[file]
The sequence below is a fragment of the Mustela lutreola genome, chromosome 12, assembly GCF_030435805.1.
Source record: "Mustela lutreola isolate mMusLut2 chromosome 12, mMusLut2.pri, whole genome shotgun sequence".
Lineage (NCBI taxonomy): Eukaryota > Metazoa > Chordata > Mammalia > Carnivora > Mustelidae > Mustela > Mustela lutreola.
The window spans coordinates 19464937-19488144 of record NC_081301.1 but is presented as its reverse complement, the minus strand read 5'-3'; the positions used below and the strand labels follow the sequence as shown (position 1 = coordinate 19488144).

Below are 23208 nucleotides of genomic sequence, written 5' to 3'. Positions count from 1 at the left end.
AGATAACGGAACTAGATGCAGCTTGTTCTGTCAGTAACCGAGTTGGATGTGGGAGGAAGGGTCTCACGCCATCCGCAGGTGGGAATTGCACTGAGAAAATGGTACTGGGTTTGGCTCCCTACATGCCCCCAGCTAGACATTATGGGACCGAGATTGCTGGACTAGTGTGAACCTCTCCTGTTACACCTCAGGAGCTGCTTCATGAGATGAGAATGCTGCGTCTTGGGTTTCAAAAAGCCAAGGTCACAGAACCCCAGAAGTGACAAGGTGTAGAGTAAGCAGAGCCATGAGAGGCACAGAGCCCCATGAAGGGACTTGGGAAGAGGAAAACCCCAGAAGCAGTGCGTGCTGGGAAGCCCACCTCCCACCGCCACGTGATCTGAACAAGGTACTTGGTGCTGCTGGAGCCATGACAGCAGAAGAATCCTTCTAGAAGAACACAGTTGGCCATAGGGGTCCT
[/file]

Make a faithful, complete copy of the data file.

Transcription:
The sequence below is a fragment of the Mustela lutreola genome, chromosome 12, assembly GCF_030435805.1.
Source record: "Mustela lutreola isolate mMusLut2 chromosome 12, mMusLut2.pri, whole genome shotgun sequence".
Lineage (NCBI taxonomy): Eukaryota > Metazoa > Chordata > Mammalia > Carnivora > Mustelidae > Mustela > Mustela lutreola.
The window spans coordinates 19464937-19488144 of record NC_081301.1 but is presented as its reverse complement, the minus strand read 5'-3'; the positions used below and the strand labels follow the sequence as shown (position 1 = coordinate 19488144).

Below are 23208 nucleotides of genomic sequence, written 5' to 3'. Positions count from 1 at the left end.
AGATAACGGAACTAGATGCAGCTTGTTCTGTCAGTAACCGAGTTGGATGTGGGAGGAAGGGTCTCACGCCATCCGCAGGTGGGAATTGCACTGAGAAAATGGTACTGGGTTTGGCTCCCTACATGCCCCCAGCTAGACATTATGGGACCGAGATTGCTGGACTAGTGTGAACCTCTCCTGTTACACCTCAGGAGCTGCTTCATGAGATGAGAATGCTGCGTCTTGGGTTTCAAAAAGCCAAGGTCACAGAACCCCAGAAGTGACAAGGTGTAGAGTAAGCAGAGCCATGAGAGGCACAGAGCCCCATGAAGGGACTTGGGAAGAGGAAAACCCCAGAAGCAGTGCGTGCTGGGAAGCCCACCTCCCACCGCCACGTGATCTGAACAAGGTACTTGGTGCTGCTGGAGCCATGACAGCAGAAGAATCCTTCTAGAAGAACACAGTTGGCCATAGGGGTCCT